Saturday, 6 October 2007

GNEP and the Vienna gathering

The originally proposed GNEP Fuel Cycle

By now, most interested parties should be well aware of the GNEP meeting that took place in Vienna last month and the 11 nations [including Australia] who subsequently came onboard with the previous 'big-5' [France, Japan, Russia, China and the United States]. See the signed Statement of Principals document here.

in the 20-September issue of Nucleonics Week [subscription required] Ann MacLachlan and Mark Hibbs provide an interesting overview of the programme's status from a more global perspective than I've seen since the Vienna meeting. One sentence in particular caught my eye:
Faced with broad resistance to that stance last year, the US stepped back from seeking commitments from non-fuel cycle countries never to develop enrichment and reprocessing.
The entire article is worth a read.

It seems that now, the emphasis is on a more consensus based approach to hammering out a nuclear future - 'together'. The article quotes several ranking officials in the US and elsewhere saying the programme is only roughly defined on purpose so that members are not constrained into a predefined path which may conflict with national interest, it's one of several programmes, etc. - fair enough. Additionally, membership is voluntary and - as political endeavours tend to be these days - totally non-binding.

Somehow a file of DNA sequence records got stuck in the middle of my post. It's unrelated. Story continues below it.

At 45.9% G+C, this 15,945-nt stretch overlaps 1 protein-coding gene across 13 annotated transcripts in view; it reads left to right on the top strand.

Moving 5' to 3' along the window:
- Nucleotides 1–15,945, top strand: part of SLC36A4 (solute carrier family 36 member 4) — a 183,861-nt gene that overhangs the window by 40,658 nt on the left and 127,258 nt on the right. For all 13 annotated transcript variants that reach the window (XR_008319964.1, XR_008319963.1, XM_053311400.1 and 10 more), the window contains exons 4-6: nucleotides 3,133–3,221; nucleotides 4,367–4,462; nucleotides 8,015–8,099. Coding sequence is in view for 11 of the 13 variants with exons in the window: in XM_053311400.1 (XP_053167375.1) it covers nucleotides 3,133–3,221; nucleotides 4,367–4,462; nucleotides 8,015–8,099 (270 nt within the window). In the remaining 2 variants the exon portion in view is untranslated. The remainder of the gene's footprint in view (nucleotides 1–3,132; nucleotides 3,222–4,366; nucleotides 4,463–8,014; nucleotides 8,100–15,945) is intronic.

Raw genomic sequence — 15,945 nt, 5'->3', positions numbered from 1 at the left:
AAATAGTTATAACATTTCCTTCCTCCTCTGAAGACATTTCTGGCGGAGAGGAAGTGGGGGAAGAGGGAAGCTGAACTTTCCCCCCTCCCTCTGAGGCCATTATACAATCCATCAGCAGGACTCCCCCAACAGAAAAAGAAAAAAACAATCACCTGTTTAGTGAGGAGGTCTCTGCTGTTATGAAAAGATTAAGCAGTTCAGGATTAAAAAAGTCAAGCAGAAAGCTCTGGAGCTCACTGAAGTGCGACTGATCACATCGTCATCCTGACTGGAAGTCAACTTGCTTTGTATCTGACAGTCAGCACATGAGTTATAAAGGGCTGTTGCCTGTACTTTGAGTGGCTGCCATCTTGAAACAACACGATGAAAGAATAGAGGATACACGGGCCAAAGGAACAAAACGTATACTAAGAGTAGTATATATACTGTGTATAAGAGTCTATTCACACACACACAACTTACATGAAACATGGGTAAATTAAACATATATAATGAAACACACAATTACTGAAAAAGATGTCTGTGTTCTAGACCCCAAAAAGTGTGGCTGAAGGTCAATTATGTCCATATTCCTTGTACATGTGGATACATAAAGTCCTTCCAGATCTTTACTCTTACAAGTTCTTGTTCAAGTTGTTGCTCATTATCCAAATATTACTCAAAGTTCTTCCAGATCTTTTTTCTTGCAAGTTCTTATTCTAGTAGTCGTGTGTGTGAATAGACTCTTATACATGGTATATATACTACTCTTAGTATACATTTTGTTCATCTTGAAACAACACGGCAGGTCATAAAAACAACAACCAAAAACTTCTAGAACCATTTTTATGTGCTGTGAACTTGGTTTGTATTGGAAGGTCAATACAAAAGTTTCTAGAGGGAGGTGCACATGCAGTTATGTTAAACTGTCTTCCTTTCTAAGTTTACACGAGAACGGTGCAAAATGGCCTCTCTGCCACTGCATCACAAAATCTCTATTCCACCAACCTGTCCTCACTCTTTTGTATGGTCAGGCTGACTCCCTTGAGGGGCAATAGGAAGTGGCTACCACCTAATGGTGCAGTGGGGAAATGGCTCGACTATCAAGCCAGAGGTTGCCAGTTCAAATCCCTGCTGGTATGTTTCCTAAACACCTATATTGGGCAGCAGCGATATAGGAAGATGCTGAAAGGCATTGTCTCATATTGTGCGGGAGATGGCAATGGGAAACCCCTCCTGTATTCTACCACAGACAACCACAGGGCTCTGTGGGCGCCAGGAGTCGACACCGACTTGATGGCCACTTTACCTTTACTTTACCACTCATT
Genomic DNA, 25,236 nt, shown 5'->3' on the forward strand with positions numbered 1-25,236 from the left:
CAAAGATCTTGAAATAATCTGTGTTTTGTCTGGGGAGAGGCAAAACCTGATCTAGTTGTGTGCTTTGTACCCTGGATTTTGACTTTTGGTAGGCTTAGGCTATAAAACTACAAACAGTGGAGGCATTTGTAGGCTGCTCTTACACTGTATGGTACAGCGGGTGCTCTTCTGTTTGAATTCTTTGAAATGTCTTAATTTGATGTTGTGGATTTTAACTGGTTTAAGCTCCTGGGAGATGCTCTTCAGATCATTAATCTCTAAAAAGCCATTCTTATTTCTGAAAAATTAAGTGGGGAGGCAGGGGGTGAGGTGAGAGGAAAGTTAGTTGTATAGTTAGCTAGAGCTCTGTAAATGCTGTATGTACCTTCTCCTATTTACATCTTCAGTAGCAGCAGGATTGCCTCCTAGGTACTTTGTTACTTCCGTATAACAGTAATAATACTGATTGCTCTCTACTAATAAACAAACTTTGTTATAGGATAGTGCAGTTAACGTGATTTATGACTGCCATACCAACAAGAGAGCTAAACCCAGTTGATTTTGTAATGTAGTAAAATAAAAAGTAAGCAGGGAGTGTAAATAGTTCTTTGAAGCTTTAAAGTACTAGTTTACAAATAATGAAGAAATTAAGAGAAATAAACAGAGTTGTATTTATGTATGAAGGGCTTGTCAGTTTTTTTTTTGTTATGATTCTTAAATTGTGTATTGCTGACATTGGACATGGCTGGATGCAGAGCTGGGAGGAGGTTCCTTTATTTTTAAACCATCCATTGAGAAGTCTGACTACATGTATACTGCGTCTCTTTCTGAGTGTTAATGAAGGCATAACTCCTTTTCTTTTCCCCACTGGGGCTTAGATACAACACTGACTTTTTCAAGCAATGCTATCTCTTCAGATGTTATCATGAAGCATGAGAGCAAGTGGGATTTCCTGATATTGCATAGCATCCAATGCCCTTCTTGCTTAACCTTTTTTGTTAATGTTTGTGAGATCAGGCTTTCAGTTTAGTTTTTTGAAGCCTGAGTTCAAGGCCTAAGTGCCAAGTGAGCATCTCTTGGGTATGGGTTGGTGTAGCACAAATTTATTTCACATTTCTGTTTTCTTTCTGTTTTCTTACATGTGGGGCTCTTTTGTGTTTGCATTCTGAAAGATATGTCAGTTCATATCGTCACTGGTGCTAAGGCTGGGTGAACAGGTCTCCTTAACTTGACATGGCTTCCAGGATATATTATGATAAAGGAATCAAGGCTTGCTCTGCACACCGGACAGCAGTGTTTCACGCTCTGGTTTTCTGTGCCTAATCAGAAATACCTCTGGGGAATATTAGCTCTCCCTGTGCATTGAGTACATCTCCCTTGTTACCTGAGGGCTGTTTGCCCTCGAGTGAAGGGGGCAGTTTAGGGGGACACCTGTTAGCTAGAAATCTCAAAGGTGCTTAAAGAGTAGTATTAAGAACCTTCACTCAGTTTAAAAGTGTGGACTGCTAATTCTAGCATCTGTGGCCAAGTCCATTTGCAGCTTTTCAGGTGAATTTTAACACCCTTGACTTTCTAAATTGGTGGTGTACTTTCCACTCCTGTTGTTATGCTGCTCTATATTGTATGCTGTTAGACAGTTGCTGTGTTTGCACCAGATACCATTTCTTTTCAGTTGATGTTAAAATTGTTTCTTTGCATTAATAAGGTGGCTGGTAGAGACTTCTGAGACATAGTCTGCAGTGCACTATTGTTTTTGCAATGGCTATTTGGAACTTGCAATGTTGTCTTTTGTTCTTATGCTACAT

Also interesting to me is the list of old and new members - or even more interesting, who's not yet in the club. The 'big-5' are arguably the world's nuclear heavyweights. Of the new members:

Australia - No power reactors, and in need of considerable infrastructure upgrades to begin to consider any. We host 1 operational research reactor [OPAL 20MW], two shutdown research reactors [HIFAR 10MW and MOATA 100 KW] and one shutdown critical facility [0 power]. We are a nuclear power featherweight, but 40% of the worlds currently identified uranium reserves us a seat at the adults' table [for example on the IAEA board of governors].

Bulgaria - With 2 operational power reactors, 2 under construction [however construction began in 1987] and 4 shutdown power reactors and 1 shutdown research reactor; let's call Bulgaria a nuclear lightweight.

Ghana - 1 operational research reactor - featherweight

Hungary - 4 operational power reactors, 2 operational research reactors and 1 decommissioned research reactor - lightweight

Jordan - no reactors of any kind - flyweight

Kazakhstan - 1 power reactor permanently shutdown in 1973, 3 operational research reactors - featherweight